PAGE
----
First I need to apologize for not informing readers of last week’s eclipse of the Sun, even though in California we only saw a partial eclipse.

On Oct. 14 an annular solar eclipse crossed North, Central and South America. Of course it is never safe to look into the Sun during an eclipse so my family used special glasses. It was quite impressive seeing the Sun as a crest.

“An annual solar eclipse happens when the Moon passes between the Sun and Earth, but when it is at or near its farthest point from Earth. Because the Moon is farther away from Earth, it appears smaller than the Sun and does not completely cover the Sun. As a result, the Moon appears as a dark disk on top of a larger, bright disk, creating what looks like a ring around the Moon,” according to NASA.

I don’t know about you but an eclipse always reminds me of “A Connecticut Yankee in King Arthur’s Court” by Mark Twain. The hero – Hank Morgan – receives a bonk on the head and is transported back to Camelot. Thank goodness he knew the science of the universe because just before he was hanged he waved his hand and magically made the Sun go dark.

“For a lesson, I will let this darkness proceed and spread night in the world; but whether I blot out the Sun for good, or restore it, shall rest with you,” he said.

 Of course the people of Merlin believed this to be a real sign of magic, and they weren’t alone. An eclipse, whether solar or lunar, throughout the history of the world has caused great concern and to some acted as proof of angry gods … But not to the Irish.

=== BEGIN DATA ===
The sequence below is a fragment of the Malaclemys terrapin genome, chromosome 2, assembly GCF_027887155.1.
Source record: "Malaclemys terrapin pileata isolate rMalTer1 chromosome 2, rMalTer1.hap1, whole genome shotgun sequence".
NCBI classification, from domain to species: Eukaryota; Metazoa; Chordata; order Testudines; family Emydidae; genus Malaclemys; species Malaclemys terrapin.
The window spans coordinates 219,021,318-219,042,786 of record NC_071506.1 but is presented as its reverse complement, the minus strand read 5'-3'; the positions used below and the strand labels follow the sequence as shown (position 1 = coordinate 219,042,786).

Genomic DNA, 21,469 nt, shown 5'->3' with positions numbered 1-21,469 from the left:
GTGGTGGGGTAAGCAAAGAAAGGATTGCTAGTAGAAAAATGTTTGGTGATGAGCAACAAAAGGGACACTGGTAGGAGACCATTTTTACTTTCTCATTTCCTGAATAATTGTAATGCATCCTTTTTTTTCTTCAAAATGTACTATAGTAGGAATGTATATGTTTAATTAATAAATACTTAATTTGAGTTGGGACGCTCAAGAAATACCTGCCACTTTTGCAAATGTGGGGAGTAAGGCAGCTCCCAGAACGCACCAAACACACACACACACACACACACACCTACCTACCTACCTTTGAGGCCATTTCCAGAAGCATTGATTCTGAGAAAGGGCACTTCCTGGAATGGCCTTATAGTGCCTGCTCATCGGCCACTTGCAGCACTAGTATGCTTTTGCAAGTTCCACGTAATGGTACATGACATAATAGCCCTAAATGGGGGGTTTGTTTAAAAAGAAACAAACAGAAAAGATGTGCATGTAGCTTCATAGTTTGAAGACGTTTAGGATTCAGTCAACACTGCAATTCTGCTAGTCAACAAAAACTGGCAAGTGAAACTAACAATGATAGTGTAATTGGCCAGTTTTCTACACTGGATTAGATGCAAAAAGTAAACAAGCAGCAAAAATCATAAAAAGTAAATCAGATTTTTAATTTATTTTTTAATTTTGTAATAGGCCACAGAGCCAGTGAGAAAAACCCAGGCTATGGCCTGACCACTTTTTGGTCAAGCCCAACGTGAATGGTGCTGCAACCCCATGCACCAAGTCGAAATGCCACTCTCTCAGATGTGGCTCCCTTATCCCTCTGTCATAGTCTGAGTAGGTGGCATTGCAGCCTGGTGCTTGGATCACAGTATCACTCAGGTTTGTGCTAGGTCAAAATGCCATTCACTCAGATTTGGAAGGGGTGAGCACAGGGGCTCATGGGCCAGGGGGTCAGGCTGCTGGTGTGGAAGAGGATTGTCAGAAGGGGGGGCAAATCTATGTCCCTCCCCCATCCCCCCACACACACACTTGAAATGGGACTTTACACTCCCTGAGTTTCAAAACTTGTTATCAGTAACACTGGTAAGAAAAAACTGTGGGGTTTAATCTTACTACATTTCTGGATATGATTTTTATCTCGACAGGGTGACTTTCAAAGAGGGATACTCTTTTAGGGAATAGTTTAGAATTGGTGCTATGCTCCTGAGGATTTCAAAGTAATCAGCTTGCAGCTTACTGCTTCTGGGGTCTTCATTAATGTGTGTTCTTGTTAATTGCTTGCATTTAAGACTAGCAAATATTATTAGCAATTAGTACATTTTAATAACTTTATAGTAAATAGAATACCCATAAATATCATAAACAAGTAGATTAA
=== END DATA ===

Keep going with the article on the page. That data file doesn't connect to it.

Nope – according to Irish Central, the Irish recorded the first solar eclipse in the year 512, and it was welcomed by Celts in ancient times. The record of the eclipse was carved into stone cairns at Loughcrew in Meath over 5,000 years ago by the ancient Irish. One of the first eclipses of that era was recorded in Ireland by an Irish monk on June 29, 512 in the Chronicle of Ireland.

Eclipses, especially lunar eclipses, were not something to fear but were associated with the rabbit and the hare, symbols of fertility, according to Irish Central.

Many historians believe the Celts created a “festival of light” to welcome an eclipse, which they were capable of predicting.

Each culture had its own reaction to an eclipse; for example, the native people of Colombia shouted to the heavens, promising to work hard and mend their ways. In the Norse culture the gods put an evil enchanter, Loki, into chains. Loki got revenge by creating wolf-like giants, one of which swallowed the Sun, hence the eclipse. The Chippewa people would shoot flaming arrows into the sky to try to rekindle the Sun.

To the Australian aborigines, the Sun was seen as a woman who carried a torch and the Moon by contrast was regarded as male. Therefore a solar eclipse was the Moon-man uniting with the Sun-woman, according to The Old Farmer’s Almanac.

Now I know the science of an eclipse but I still can relate to those who came before me who were in awe of this celestial event and needed desperately to find a mystical cause.

On Oct. 14, the color of the world around us changed. The Sun dimmed, ever so slightly in our area, but still – it was a strange effect. It also was even more powerful knowing that millions of people were seeing the same thing at the same time. It also should remind us how expansive the universe is and how – for just a small moment in time – our Moon crossed the Sun making the world look so different.

The next total solar eclipse in the U.S. will be on April 8, 2024.

Our weather will be cooling after today, which should see a high of 94 degrees. Friday through Saturday will see highs in the low 90s and high 80s then drop again Sunday through Monday with highs in the mid-to-low 70s.